ON July 2, the nation – and particularly residents of Klang Valley – was served with two major events: One, that the suspect in a New Zealand criminal investigation into an alleged burglary and attempted sexual assault was to be sent back to assist in investigations; and Two, that twin massive sinkholes developed along the path of an underground tunnel at the intersection of Jalan Imbi and Jalan Pudu.
The former was greeted with some relief by members of civil society, while the latter is still a developing story with the exact nature of the sinkholes still under investigation.
Without doubt, how both incidents were handled give reason for us to reflect on the state of our nation today. In this article, I wish to dig into the latter due to its obvious metaphorical elements.
My hypothesis is that – over the last five decades – subsurface political, social and economic “tunnels” have been dug in such unsustainable ways that have led to the emergence of sinkholes that today threaten to swallow this nation whole.
These tunnels were/are dug as shortcuts, burrowed deep within our national consciousness in order to circumvent the perpetual above-ground gridlock. You can call it “kowtim culture”, or “close-one-eye syndrome”, or “sweep-it-under-the-rug mentality”. These tunnels are really attempts at short circuiting public discourse, undermining criticality and disempowering discontent.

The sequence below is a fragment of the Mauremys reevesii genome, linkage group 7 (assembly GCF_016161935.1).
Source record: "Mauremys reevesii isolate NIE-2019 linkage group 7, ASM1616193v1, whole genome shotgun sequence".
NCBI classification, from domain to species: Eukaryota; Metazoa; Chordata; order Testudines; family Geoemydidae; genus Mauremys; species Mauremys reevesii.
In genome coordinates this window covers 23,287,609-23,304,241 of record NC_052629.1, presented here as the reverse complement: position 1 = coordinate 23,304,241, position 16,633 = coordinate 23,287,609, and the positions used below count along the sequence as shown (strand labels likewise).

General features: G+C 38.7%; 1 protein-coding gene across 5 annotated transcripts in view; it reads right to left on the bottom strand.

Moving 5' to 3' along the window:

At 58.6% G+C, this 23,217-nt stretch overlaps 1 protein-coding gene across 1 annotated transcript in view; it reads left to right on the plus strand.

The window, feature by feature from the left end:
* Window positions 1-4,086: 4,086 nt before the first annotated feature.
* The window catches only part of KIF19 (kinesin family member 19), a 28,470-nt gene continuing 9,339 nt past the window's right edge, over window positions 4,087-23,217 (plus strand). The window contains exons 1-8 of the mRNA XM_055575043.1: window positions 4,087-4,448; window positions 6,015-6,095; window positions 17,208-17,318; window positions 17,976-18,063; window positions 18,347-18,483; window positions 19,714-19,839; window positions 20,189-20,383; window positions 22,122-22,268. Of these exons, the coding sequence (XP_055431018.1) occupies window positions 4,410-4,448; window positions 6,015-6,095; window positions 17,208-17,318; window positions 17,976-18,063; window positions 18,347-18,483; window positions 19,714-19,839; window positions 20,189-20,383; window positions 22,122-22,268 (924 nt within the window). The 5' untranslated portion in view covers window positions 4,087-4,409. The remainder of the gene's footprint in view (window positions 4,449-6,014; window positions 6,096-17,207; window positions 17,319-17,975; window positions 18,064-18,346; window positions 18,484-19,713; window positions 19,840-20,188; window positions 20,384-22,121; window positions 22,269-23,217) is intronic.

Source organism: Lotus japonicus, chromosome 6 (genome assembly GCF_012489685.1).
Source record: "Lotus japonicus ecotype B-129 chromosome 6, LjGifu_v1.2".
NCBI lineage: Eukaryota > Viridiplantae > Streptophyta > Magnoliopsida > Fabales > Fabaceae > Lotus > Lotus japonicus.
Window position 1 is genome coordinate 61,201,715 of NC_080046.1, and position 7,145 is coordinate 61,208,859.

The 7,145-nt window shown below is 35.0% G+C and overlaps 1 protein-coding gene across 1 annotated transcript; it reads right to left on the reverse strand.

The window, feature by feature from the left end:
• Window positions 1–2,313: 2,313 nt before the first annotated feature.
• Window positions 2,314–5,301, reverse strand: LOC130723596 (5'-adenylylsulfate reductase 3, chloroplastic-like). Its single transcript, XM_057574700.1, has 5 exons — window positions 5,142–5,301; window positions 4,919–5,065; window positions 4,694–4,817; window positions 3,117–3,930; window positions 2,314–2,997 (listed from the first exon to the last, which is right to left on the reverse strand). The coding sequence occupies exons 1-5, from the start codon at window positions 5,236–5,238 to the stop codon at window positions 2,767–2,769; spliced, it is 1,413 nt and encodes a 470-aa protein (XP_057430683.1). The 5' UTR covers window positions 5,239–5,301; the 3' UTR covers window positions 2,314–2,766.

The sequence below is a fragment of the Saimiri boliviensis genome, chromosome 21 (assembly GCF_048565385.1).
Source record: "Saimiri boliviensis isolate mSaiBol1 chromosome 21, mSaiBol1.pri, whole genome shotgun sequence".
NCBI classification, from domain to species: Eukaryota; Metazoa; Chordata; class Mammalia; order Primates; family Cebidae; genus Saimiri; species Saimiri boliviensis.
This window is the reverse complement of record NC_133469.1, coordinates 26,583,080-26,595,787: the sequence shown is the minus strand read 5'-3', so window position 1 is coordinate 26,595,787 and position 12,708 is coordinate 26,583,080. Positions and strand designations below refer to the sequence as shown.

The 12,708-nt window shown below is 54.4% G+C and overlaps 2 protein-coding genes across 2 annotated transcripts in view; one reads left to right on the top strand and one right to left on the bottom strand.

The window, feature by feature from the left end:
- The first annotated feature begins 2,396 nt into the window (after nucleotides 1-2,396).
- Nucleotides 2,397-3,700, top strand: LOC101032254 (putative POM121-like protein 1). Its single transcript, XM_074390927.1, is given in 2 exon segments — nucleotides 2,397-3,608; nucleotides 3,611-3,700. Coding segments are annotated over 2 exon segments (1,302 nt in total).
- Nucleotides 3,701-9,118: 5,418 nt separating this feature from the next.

Today, the substrata of our national consciousness are filled with these tunnels, and everywhere the feeling that it might all cave in is becoming increasingly real: extremist voices by ultra-right “bogeymen” that are rarely checked and in fact appear to be encouraged; a Federal Government that has ballooned our national debt from RM88 billion (or 36.4% of GDP, circa 1998) to RM560 billion (or 52.2% of GDP as of 1Q14, according to Bank Negara); attention to fundamental issues affecting Sabah and Sarawak that is long overdue; policies and politicking that have done little to resuscitate our standing in global rankings for tertiary educational institutions.
In short, the lack of strong, coherent and consistent direction has in part led us to where we are today. We the rakyat are also to blame, for being thus far unable to collectively change things.
We must wake up. We must see that these proverbial “tunnels” are not solving the principal issues of the day, that in order to end the these “gridlocks” we must acquire the political will to attack and force policies to change, and that these “tunnels” must stop.
We must make a stand and say that we will allow the ground beneath our feet to fall away no more.
We will have to bridge the class gaps, to cross the political aisle, to reach out in the spirit of “persaudaraan” (brother- and sister-hood) because this Malaysia belongs not to one group of people, not to one political party, but to all of us.
And in order to do this, we must call out for statesmen to raise their voices, to share their visions and agendas for the future of our nation. We must seek the leaders who will guide Malaysia out of the caverns of poverty, mismanagement and disrepair back into the light.
Let the statesmen and true leaders arise!> The views expressed are entirely the writer’s own.